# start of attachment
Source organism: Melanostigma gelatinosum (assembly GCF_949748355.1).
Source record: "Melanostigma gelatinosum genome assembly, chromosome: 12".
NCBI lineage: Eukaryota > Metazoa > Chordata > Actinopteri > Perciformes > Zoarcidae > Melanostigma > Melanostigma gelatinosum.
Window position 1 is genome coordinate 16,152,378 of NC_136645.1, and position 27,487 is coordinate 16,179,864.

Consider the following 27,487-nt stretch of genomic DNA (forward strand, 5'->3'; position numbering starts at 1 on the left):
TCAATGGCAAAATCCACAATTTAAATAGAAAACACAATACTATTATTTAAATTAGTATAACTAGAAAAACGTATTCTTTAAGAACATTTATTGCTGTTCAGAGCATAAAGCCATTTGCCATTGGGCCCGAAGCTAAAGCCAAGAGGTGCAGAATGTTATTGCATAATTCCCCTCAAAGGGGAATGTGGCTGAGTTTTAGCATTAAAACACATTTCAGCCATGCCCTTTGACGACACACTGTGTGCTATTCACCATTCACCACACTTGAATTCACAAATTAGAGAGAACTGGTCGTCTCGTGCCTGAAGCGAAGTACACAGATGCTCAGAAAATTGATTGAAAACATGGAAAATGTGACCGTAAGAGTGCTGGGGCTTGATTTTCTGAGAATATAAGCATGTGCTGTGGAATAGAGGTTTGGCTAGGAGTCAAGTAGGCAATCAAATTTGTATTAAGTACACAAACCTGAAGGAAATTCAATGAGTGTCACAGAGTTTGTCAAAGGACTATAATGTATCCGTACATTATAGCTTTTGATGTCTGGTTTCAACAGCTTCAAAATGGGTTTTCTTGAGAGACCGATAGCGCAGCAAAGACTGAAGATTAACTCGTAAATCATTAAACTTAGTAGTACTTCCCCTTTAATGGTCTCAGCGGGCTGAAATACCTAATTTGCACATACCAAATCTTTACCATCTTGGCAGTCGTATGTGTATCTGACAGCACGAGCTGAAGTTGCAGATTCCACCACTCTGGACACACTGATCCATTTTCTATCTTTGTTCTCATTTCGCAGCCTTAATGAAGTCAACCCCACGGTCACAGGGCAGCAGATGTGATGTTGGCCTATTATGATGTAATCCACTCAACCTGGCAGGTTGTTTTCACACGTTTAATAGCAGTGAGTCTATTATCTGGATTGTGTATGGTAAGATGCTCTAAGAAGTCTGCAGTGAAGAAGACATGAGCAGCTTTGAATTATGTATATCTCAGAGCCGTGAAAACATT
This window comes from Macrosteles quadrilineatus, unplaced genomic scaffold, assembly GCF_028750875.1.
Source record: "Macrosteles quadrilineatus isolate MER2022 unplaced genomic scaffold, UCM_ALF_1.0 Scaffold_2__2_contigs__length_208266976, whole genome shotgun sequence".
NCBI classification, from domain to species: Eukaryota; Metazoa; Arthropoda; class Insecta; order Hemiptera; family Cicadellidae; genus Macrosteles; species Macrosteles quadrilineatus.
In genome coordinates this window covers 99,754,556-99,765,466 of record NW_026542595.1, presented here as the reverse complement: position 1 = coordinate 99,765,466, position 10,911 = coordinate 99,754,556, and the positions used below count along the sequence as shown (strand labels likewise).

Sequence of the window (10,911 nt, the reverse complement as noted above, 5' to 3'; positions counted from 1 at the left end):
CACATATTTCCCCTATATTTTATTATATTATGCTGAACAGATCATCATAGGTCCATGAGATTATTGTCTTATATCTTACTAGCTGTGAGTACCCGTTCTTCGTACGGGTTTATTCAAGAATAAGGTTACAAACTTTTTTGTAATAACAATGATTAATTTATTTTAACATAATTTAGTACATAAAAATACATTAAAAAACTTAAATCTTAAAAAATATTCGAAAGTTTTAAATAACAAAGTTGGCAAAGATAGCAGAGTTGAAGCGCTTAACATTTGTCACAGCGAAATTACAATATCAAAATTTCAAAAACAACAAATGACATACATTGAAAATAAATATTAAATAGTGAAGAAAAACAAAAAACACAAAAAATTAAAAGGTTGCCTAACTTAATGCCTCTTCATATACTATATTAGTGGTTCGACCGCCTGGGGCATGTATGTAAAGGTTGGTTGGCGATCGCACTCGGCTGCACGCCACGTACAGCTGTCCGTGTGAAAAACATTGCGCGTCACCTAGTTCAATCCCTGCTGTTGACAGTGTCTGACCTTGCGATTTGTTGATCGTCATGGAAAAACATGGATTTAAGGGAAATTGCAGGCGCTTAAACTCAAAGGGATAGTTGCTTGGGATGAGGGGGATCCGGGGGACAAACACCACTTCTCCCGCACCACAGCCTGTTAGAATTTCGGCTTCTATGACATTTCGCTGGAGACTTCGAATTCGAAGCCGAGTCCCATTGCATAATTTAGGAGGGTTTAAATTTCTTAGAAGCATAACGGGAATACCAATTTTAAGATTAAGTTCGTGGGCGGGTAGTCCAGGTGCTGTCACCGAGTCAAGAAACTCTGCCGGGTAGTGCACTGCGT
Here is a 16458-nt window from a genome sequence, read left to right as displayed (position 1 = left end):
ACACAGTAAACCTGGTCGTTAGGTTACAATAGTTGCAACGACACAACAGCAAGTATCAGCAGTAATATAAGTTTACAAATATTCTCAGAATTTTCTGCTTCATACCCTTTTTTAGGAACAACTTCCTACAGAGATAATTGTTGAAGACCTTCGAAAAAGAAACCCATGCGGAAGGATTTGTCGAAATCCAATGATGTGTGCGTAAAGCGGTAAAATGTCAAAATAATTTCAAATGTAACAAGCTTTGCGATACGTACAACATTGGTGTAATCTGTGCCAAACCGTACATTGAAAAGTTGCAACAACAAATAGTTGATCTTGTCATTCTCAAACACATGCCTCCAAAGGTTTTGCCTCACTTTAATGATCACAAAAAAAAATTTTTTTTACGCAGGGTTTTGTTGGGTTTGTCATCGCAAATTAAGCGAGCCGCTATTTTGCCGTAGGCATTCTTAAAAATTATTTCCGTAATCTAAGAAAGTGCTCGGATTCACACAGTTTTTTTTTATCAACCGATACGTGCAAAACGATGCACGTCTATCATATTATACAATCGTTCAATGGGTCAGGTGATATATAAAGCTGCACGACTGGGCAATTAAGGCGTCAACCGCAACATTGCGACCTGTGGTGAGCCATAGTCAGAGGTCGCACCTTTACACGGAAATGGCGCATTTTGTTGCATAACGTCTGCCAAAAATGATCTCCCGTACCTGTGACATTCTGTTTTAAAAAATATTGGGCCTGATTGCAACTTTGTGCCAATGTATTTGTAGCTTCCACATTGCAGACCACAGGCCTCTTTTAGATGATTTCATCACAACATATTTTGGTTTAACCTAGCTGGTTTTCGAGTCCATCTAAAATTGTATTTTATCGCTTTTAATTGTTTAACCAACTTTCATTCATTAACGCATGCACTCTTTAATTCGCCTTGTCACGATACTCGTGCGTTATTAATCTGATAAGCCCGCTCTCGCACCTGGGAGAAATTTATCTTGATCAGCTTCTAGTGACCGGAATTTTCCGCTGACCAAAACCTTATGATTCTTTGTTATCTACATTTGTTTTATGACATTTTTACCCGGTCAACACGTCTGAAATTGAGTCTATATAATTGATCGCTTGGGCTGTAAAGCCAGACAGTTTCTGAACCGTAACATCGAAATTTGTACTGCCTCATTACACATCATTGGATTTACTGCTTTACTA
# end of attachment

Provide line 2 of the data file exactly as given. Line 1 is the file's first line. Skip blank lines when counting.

Source record: "Melanostigma gelatinosum genome assembly, chromosome: 12".